Building Healthy Relationships: Recognizing the Red Flags of Dating Violence in your Teen

February was Teen Dating Violence Awareness and Prevention Month. Teen Dating Violence impacts millions of teens in the United States every year. According to the CDC, one in 11 female teens and one in 15 male teens reported experiencing physical dating violence in the past year. Individuals who identify as LGBTQ are more likely to experience dating violence. Dating violence is not just physical harm. Stalking, sexual and psychological aggression are all acts of violence which can take place in person or online.

As a parent or caregiver, it is important to be able to detect the signs of dating violence and to have an open and honest conversation with your teen. Talking to your children about healthy relationships can sometimes feel uncomfortable, but it is essential. Here are some tips and tools to use to be able to talk with your teen about the possibility of teen dating violence:

  • Make it clear to your child that being in a relationship can feel thrilling, but it should never feel dangerous. Physical harm of any kind is not love, no matter what words are attached to it.
  • A partner should never force your teen to participate in sexual activities they are not comfortable with, nor engage in sex without their consent.
  • Extreme jealousy and insecurity, an inability to control one’s temper and extreme moods swings are common characteristics of perpetrators of dating violence. Perpetrators of dating violence attempt to control their partner’s life and  isolate them from family and friends. If a partner is trying to police where your child is going, who they are seeing, and what they are talking about, this is a sign of dating violence.
  • Though COVID-19 may have disrupted some of the more physical manifestations of teen dating violence, violent behavior can manifest itself online, too. With teens spending more time online than ever before, it can be difficult as a parent to decipher what is normal and what is harmful technological engagement. Make sure your child knows that threats or blackmail, false accusations, constant and disruptive calls and texts, and forcing someone to send inappropriate photos or constant updates on their whereabouts are all unhealthy behaviors. If a partner asks your child to share their passwords or logs into your child’s email, phone, or social media without their consent, this is also a red flag.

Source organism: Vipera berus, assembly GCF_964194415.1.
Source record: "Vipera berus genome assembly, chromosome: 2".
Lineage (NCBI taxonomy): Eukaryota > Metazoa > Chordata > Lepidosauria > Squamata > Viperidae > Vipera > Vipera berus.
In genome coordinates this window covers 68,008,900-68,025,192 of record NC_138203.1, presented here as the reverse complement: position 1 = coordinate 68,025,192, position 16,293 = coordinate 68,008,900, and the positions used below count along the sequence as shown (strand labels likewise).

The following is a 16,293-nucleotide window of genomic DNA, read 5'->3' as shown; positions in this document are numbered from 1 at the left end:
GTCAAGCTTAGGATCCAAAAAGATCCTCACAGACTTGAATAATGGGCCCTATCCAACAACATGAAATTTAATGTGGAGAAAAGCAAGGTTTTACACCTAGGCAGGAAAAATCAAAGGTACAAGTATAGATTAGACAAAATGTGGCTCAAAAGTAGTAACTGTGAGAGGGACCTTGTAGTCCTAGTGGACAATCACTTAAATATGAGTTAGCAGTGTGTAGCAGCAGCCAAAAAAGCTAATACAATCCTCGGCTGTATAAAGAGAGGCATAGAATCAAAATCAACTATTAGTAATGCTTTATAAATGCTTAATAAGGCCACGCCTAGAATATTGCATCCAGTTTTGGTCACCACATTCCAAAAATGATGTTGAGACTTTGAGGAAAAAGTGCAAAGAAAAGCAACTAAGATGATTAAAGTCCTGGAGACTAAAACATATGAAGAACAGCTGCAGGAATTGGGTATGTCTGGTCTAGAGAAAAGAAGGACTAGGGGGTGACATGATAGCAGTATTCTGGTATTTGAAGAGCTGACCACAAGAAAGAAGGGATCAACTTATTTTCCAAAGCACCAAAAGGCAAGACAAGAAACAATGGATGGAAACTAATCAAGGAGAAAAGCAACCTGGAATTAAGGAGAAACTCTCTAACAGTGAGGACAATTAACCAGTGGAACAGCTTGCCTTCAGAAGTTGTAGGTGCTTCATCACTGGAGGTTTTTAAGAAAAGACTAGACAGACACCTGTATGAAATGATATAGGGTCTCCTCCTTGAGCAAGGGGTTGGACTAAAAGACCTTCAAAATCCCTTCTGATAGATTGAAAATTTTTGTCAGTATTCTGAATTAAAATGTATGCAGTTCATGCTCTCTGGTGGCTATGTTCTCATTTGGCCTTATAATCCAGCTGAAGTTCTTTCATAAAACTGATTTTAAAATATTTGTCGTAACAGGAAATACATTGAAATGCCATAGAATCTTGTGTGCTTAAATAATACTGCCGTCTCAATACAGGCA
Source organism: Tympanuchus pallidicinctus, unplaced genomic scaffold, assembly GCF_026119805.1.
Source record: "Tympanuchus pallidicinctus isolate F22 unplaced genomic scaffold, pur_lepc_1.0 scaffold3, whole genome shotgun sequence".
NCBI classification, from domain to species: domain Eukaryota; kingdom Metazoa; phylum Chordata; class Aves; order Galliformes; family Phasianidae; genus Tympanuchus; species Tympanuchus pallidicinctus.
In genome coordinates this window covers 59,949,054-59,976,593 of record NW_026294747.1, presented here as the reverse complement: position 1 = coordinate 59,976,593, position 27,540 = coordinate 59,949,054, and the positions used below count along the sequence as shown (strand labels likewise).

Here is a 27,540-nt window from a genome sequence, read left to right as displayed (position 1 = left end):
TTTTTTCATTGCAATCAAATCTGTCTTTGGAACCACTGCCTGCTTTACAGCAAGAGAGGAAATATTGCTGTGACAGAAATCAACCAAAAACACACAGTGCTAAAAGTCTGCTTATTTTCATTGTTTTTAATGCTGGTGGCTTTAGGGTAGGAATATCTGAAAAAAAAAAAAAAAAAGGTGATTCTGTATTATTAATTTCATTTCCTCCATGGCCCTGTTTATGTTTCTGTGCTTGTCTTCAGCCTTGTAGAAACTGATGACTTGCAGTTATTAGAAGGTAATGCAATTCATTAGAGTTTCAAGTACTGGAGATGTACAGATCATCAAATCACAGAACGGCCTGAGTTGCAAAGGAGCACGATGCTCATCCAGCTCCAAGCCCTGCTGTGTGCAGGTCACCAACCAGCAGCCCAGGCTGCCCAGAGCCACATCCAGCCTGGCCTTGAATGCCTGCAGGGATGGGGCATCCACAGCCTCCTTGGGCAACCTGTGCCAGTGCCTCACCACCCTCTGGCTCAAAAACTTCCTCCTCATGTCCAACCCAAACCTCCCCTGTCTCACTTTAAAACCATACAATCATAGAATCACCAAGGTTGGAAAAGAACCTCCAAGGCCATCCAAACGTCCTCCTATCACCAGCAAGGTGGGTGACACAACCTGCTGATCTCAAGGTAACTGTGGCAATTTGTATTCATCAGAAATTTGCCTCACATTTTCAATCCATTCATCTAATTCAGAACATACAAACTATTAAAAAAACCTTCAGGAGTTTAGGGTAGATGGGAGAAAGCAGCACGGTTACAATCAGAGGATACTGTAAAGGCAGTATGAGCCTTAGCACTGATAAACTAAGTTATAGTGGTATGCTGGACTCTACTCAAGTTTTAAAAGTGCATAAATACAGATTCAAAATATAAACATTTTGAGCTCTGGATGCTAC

• Finally, as parents and caregivers, it is important to reflect on one’s own habits and behaviors in relationships, and think about how these habits might be interpreted by our children. Learning how to behave in a relationship begins at home. Be sure your child knows what a relationship should be: mutual respect, encouragement, trust, good humor. Violence is simply not an option.

Center for Hope is Hiring!

We have several grant-funded positions for which we are now hiring! Please share these among your networks. We will be posting more soon as we expand our programs, so if you know of colleagues who would be a good fit for our growing team, please share this link to all of our open positions with them. (Qualified candidates only please, as many roles require certain licensures and experiences to be able to fulfill the required role.)

Current openings include:

Faces of Hope: Audrey Bergin, DOVE Program

About DOVE

The DOVE program offers a wide array of services to victims and survivors of intimate partner violence. Based at Northwest Hospital in Randallstown, the program serves those facing physical and emotional abuse in relationships, whether they are patients, those referred after police-involved incidents or self-referred members of the community. The DOVE Program offers survivor-centered, trauma-informed help that is free and confidential, regardless of race, age, religion, gender identification or sexual orientation. Services include crisis intervention in the hospital, safety planning, the Lethality Assessment Program that works to supports victims identified by police, court accompaniment and legal representation for protective orders, counseling services, support groups, on-going case management, and training and outreach for the community. All DOVE services embrace the survivor’s empowerment, as DOVE staff work together with clients on client-defined goals. DOVE is committed to ending violence and views the problem as a social justice issue, recognizing the compounded effects of sexism, racism, poverty, able-ism, homophobia, ageism and other forms of oppression on the individuals whom the program assists.

Meet Audrey

Audrey Bergin started the DOVE program in 2004 because she recognized domestic violence as a public health issue, and wanted to use her years of experience working with abused children and survivors of domestic violence to make a difference. DOVE was the fourth hospital-based domestic violence program in Maryland and the first in Baltimore County. Audrey and the DOVE Program have won numerous awards for their work. Audrey plays a leading role in statewide and local efforts to counter domestic violence, as past president of the Maryland Health Care Coalition Against Domestic Violence and as the chair of Baltimore County’s Domestic Violence Fatality Review Team, among other positions.

Adapting to a Pandemic